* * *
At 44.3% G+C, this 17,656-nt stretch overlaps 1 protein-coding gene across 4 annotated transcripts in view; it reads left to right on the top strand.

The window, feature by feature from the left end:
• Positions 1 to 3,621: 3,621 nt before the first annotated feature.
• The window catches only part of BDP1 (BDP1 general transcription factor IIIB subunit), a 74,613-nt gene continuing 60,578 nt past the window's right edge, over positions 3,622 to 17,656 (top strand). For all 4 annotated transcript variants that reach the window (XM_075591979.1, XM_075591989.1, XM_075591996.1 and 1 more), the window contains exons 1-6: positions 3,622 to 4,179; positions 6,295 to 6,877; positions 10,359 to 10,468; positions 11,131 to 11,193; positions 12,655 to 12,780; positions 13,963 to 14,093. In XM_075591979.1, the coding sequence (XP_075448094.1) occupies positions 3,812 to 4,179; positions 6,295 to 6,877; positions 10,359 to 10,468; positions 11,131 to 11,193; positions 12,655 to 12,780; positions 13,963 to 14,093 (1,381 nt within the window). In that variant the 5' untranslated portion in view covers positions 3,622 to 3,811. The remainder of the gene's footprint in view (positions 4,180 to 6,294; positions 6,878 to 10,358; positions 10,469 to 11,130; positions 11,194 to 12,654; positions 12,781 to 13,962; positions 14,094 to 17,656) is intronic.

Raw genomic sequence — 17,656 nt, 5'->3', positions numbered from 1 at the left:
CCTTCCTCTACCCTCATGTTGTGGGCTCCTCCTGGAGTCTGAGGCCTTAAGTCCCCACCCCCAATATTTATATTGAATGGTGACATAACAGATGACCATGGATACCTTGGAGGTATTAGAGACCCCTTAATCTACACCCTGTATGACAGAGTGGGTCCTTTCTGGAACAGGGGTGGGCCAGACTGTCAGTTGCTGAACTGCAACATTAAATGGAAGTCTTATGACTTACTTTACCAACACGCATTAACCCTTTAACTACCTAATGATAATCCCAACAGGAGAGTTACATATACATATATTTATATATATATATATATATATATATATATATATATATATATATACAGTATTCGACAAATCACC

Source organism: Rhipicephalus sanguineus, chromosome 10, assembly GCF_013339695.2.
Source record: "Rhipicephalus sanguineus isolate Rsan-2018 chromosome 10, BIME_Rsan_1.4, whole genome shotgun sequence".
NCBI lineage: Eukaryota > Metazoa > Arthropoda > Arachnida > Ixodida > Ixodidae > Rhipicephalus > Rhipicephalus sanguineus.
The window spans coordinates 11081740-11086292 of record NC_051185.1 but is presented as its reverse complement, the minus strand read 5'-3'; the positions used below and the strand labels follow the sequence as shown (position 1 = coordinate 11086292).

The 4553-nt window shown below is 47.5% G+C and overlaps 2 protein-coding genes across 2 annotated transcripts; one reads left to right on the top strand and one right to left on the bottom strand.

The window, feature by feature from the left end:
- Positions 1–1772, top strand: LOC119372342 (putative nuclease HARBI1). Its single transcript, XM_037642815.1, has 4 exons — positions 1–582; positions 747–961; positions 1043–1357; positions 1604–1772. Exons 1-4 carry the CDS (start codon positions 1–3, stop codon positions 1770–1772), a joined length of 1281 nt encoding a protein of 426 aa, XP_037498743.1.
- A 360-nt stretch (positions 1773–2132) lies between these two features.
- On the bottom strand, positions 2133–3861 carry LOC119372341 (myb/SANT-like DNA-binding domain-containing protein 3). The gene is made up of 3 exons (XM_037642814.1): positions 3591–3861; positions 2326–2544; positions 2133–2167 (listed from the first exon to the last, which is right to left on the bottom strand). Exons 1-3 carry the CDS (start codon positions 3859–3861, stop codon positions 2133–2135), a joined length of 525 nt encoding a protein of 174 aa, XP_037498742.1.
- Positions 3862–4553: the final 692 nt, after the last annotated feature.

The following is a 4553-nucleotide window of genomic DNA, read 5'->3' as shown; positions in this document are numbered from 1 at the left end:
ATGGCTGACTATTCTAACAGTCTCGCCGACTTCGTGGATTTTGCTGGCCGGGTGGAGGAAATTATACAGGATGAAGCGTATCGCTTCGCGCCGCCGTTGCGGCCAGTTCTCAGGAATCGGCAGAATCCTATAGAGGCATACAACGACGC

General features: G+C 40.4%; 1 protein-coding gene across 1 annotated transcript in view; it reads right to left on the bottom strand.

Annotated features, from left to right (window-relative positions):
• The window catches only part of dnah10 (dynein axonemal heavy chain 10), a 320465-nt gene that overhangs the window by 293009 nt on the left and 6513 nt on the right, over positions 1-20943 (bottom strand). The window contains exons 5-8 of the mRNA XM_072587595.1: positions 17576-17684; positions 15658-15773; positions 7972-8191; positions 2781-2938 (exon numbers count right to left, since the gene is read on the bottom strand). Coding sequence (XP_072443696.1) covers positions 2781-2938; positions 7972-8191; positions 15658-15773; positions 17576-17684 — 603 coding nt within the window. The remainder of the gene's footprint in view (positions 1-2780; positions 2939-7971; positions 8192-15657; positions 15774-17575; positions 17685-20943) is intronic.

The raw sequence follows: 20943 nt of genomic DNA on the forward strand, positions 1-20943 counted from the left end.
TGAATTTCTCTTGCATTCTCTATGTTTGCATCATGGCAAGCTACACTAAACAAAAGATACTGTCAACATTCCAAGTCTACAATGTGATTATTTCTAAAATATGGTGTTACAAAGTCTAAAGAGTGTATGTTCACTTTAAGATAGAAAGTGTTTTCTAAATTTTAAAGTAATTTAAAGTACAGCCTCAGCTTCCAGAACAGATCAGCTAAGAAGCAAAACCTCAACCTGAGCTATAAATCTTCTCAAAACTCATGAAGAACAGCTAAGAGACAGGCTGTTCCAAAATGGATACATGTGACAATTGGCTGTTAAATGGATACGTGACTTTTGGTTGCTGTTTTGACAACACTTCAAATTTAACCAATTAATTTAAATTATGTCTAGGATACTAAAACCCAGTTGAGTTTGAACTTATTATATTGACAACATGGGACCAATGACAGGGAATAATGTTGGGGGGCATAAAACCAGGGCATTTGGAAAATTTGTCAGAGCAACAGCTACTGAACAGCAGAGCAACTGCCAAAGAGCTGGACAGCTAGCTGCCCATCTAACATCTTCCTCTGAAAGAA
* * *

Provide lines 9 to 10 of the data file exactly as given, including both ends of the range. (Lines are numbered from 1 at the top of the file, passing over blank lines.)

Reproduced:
NCBI lineage: Eukaryota > Metazoa > Arthropoda > Arachnida > Ixodida > Ixodidae > Rhipicephalus > Rhipicephalus sanguineus.
The window spans coordinates 11081740-11086292 of record NC_051185.1 but is presented as its reverse complement, the minus strand read 5'-3'; the positions used below and the strand labels follow the sequence as shown (position 1 = coordinate 11086292).